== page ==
This August, Gallery 1957, Accra presents a solo exhibition from British-Ghanaian mixed-media artist Godfried Donkor, following a seven month residency with the gallery. Showing completely new works, the exhibition marks the culmination of over 20 years of research by Donkor into colonialism, slavery and intercontinental trade relationships.
Using the history of pugilism as the cornerstone of his extensive research, Donkor explores the relationship between boxing and the slave trade within the UK, US and Ghana, citing events such as "battles royal", where white men would force black slaves to fight to the death until there was only one man standing. From aristocrats fighting peasants in the UK, to plantation owners staging matches for slaves in the US, Donkor's work examines the social-historical relevance of boxing as 'the art of self-defence'.
For his exhibition at Gallery 1957, the artist reimagines a screen from 1801 owned by Lord Byron, depicting portraits of several well-known boxers of the time. Byron's fascination with pugilism stemmed from sparring sessions with bare-knuckle prize-fighting champion John "Gentleman" Jackson. Donkor also presents a series of new paintings on canvas and board as well as his collages, which explore the figure of both the male and female (amateur) boxer across time. He revisits iconography used in previous works including that of Bill Richmond, the British boxer born a slave in New York in 1763, and his peer Tom Molineux.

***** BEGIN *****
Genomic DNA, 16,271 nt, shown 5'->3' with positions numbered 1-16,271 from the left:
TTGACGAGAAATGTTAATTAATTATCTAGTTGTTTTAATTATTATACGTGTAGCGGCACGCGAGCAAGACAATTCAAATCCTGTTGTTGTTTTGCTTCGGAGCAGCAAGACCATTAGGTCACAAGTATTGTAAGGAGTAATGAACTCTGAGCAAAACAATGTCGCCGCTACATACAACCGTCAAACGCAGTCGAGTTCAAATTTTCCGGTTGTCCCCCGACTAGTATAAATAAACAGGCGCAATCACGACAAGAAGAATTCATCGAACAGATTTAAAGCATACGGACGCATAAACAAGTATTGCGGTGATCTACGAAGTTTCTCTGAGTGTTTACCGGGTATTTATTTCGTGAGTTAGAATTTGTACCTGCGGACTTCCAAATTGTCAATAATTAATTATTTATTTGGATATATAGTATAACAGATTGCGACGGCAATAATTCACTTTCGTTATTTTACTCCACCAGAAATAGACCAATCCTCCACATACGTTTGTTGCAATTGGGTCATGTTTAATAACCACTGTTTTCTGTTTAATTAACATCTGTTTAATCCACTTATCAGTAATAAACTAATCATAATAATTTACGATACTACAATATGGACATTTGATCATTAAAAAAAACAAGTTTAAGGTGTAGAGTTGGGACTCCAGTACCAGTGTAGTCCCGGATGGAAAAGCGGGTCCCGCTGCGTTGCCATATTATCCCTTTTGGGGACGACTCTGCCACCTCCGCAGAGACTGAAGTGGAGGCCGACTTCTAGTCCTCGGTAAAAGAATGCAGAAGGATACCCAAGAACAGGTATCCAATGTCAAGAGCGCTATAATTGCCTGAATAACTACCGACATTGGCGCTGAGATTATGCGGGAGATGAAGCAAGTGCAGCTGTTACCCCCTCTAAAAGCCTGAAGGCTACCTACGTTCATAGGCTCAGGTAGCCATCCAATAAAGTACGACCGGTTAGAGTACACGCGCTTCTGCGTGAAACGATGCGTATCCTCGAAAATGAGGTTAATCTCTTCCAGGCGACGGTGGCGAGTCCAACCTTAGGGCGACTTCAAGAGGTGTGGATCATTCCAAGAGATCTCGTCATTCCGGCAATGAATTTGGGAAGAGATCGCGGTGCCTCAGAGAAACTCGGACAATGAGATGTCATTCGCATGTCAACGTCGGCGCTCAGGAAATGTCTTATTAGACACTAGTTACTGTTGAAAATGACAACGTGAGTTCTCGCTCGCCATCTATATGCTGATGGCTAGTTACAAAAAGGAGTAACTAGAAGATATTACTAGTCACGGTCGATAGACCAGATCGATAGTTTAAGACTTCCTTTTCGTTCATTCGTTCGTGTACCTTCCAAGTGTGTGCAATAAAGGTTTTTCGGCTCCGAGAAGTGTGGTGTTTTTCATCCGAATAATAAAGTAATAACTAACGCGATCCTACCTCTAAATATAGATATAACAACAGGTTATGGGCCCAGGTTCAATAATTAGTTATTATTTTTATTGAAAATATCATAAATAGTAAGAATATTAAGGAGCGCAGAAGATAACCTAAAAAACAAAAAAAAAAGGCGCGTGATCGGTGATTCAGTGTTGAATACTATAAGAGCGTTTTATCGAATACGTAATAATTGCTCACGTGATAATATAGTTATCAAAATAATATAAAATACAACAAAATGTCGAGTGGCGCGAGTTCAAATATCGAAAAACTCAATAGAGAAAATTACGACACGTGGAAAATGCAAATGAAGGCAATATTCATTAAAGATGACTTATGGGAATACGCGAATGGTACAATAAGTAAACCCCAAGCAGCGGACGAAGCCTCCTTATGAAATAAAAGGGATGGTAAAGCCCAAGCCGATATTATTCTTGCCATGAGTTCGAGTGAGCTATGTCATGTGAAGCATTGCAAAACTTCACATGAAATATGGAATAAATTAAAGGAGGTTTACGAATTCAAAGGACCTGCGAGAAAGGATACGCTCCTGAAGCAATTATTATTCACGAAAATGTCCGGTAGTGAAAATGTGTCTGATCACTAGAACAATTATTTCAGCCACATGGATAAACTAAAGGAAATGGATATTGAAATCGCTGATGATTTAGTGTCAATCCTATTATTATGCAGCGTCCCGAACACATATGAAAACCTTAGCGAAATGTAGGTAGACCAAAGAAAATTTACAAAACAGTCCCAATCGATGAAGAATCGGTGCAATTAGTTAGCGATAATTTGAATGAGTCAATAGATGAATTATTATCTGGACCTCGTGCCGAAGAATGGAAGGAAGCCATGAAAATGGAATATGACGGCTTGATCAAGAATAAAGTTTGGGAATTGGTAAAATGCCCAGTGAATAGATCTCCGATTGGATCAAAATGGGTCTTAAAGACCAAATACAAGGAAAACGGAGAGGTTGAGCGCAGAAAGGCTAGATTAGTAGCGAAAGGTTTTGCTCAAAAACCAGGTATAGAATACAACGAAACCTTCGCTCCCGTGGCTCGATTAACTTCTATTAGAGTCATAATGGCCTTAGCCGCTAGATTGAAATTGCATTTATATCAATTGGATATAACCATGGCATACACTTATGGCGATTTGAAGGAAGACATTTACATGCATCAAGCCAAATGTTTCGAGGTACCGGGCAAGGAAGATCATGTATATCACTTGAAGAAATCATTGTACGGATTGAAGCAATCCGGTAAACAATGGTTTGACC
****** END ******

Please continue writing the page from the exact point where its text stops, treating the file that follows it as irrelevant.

Interested in the origin of boxing within Ghana, Donkor's work explores how amateur boxers within the British Army brought the sport to the 'Gold Coast' in the 18th century. As part of his residency, Donkor also visited contemporary boxing gyms in Jamestown, Accra - a place known as the home to an unprecedented number of world boxing champions, and also the first port of settlement by the British in Ghana.
Donkor's exhibition at Gallery 1957 coincides with Ghana's "Year of Return" - a year-long initiative encouraging members of the African diaspora to visit Ghana; the event marks 400 years since the beginning of the 'Middle Passage' - the voyage that transported Africans against their will to work as slaves in the West.